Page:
‘Comfort women’: Last known Taiwanese survivor dies at 92

'Comfort women': Last known Taiwanese survivor dies at 92
Activists from The Taiwanese Women's Rescue Foundation to protest against the Japanese government at World Comfort Women's day on 14 August 2018 in TaipeiGetty Images

The last known Taiwanese “comfort woman” from World War Two has died aged 92, says a Taipei anti-sex trafficking group.

“Comfort women” refers to those forced to work in the Japanese army’s wartime brothels between 1932 and 1945.

Activists estimate 200,000 people from the occupied territories were forced into sexual slavery, including about 2,000 women in Taiwan.

The woman, who did not wish to be named, died on 10 May said activists.

The Taipei Women’s Rescue Foundation said her family had permitted the news of her death to be known after a private funeral.

Women forced into Imperial Japan’s WW2 sexual slavery came from its occupied territories in Korea, China, Taiwan and the Philippines among other areas.

The Taipei Women’s Rescue Foundation said located 59 of them locally after setting up a hotline in 1992.

“We will continue to keep records of the comfort women and hope the truth about the sexual violence does not disappear with their deaths,” the foundation said in a statement.

“We will continue to demand that the Japanese government apologise and compensate these women and their families,” it added.

Taiwan was colonised by Japan from 1895 to 1945. While there are numerous memorials dedicated to the Japanese contribution to the island during the colonial period, it was not until 2018 that the first memorial to “comfort women” was erected in the southern city of Tainan.

Protests ensued when a Japanese right-wing activist was filmed kicking the statue. This came two years after Taiwan opened a museum dedicated to “comfort women” in the capital Taipei.

The historical grievance has long been a sore point in Japan’s relations with its neighbours.

Thousands of “comfort women” were drawn from Korea, and the issue has long driven a political wedge between Tokyo and Seoul.

South Korean protesters hold up banners beside a statue of a teenage girl symbolising "comfort women", who served as sex slaves for Japanese soldiers during World War II, near the Japanese embassy in Seoul on March 1, 2021, the 102nd anniversary of the Independence Movement Day against the 1910-1945 Japanese colonial rule.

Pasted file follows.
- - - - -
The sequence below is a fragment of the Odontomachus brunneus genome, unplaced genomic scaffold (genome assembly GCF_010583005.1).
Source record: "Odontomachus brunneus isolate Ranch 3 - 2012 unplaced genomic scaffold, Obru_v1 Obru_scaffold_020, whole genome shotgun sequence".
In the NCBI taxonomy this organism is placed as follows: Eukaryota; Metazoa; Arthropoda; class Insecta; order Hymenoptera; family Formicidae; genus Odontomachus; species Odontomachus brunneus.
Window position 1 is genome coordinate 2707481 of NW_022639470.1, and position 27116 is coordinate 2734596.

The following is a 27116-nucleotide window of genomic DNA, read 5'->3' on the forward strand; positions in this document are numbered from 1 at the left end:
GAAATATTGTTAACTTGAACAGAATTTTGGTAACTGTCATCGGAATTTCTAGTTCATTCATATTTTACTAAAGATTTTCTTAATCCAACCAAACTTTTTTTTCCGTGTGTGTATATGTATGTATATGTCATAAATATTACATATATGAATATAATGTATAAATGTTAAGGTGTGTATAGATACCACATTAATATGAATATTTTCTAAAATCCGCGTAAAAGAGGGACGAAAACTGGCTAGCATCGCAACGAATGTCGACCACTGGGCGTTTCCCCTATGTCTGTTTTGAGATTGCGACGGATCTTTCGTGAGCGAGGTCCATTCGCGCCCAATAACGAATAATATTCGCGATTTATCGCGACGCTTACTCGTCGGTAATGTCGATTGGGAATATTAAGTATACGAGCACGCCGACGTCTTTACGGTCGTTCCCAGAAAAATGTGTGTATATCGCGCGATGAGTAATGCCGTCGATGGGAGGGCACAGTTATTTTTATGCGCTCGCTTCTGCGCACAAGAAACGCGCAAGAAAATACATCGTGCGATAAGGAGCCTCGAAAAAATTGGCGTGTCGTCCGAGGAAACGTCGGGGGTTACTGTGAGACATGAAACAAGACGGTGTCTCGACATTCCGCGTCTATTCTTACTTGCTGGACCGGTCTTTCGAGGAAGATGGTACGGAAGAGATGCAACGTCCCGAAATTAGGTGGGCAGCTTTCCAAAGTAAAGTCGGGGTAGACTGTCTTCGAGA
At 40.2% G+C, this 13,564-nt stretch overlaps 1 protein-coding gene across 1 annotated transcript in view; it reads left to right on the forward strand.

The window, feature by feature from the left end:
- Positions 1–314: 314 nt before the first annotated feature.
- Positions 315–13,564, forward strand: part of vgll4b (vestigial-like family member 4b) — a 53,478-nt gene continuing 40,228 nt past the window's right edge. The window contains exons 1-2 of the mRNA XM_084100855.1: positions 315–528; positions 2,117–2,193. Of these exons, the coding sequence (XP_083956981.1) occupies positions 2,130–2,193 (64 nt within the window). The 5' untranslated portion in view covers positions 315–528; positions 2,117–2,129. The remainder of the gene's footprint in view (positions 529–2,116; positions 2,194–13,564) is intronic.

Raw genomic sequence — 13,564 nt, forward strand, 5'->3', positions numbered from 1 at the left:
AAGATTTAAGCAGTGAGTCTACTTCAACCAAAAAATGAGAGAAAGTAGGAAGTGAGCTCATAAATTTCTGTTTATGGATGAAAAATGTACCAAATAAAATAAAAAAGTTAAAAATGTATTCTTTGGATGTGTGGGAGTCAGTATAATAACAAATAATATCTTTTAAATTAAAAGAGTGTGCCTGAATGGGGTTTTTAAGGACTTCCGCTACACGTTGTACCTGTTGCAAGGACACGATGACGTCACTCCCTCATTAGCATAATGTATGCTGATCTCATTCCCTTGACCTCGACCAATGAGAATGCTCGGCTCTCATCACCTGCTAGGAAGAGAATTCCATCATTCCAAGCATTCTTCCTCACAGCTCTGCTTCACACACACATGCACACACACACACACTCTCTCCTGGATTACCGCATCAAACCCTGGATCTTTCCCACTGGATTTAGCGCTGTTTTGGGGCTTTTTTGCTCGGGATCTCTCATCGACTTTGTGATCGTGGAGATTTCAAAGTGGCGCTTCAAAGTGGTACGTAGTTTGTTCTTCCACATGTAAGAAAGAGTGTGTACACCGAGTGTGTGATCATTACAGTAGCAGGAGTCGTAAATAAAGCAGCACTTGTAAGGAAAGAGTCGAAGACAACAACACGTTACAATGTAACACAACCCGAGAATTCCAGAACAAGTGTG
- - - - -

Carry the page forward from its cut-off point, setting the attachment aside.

Getty Images

In 2015, the two governments came to an agreement in which Fumio Kishida, then Japan’s foreign minister, apologised for the “grave affront to the honour and dignity of large numbers of women”.

However a few weeks later the the Prime Minister Shinzo Abe appeared to walk back the apology. He told the Japanese parliament: “There was no document found that the comfort women were forcibly taken away”.

South Korea also accepted Japan’s compensation offer of 1b yen ($7.2m; £5.8m). However it was criticised by victims as being insufficient.

Japan has minimised the topic of comfort women in its post-WW2 narrative, says Professor Mary McCarthy of Drake University, who specialises in Japan’s domestic and foreign policies.

There is currently no consensus within Japan about the facts of the comfort women: who they were, how they were recruited, what the roles of the Japanese military and government were, and what should be done today, she said.

“They were undermined by removal of the issue from Japanese school textbooks, Japanese politicians denying the issue, and active insistence by the government and individual politicians that memorials to the comfort women around the world be removed.”

Prof McCarthy told the BBC the issue has polarised public discourse since the 1980s, becoming a “political symbol” of ideological preferences and worldviews.

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